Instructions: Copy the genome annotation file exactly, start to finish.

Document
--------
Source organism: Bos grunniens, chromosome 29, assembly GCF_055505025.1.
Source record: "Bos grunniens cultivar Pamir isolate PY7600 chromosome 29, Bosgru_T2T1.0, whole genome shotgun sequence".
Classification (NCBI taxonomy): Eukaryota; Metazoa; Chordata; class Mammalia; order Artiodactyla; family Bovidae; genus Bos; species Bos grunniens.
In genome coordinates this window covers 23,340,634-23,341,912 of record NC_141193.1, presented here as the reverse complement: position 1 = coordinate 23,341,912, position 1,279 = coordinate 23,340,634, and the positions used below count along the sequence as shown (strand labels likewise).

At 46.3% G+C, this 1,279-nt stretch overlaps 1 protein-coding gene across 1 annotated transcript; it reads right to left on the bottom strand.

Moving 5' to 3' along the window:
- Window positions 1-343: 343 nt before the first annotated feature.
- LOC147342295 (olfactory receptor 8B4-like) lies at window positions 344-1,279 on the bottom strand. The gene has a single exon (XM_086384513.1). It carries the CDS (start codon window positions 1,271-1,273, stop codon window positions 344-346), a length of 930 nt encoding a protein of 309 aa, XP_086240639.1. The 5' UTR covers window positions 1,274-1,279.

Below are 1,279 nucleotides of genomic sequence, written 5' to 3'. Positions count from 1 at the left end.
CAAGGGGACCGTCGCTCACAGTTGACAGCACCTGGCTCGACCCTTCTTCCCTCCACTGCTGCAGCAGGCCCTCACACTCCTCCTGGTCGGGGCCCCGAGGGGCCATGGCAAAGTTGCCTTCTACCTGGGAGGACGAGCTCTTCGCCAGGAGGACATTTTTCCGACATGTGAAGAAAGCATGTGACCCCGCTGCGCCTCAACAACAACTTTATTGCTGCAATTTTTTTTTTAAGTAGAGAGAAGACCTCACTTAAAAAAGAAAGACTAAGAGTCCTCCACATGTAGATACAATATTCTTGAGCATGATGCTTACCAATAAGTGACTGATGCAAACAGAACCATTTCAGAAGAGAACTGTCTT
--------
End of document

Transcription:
Source organism: Bos grunniens, chromosome 29, assembly GCF_055505025.1.
Source record: "Bos grunniens cultivar Pamir isolate PY7600 chromosome 29, Bosgru_T2T1.0, whole genome shotgun sequence".
Classification (NCBI taxonomy): Eukaryota; Metazoa; Chordata; class Mammalia; order Artiodactyla; family Bovidae; genus Bos; species Bos grunniens.
In genome coordinates this window covers 23,340,634-23,341,912 of record NC_141193.1, presented here as the reverse complement: position 1 = coordinate 23,341,912, position 1,279 = coordinate 23,340,634, and the positions used below count along the sequence as shown (strand labels likewise).

At 46.3% G+C, this 1,279-nt stretch overlaps 1 protein-coding gene across 1 annotated transcript; it reads right to left on the bottom strand.

Moving 5' to 3' along the window:
- Window positions 1-343: 343 nt before the first annotated feature.
- LOC147342295 (olfactory receptor 8B4-like) lies at window positions 344-1,279 on the bottom strand. The gene has a single exon (XM_086384513.1). It carries the CDS (start codon window positions 1,271-1,273, stop codon window positions 344-346), a length of 930 nt encoding a protein of 309 aa, XP_086240639.1. The 5' UTR covers window positions 1,274-1,279.

Below are 1,279 nucleotides of genomic sequence, written 5' to 3'. Positions count from 1 at the left end.
CAAGGGGACCGTCGCTCACAGTTGACAGCACCTGGCTCGACCCTTCTTCCCTCCACTGCTGCAGCAGGCCCTCACACTCCTCCTGGTCGGGGCCCCGAGGGGCCATGGCAAAGTTGCCTTCTACCTGGGAGGACGAGCTCTTCGCCAGGAGGACATTTTTCCGACATGTGAAGAAAGCATGTGACCCCGCTGCGCCTCAACAACAACTTTATTGCTGCAATTTTTTTTTTAAGTAGAGAGAAGACCTCACTTAAAAAAGAAAGACTAAGAGTCCTCCACATGTAGATACAATATTCTTGAGCATGATGCTTACCAATAAGTGACTGATGCAAACAGAACCATTTCAGAAGAGAACTGTCTT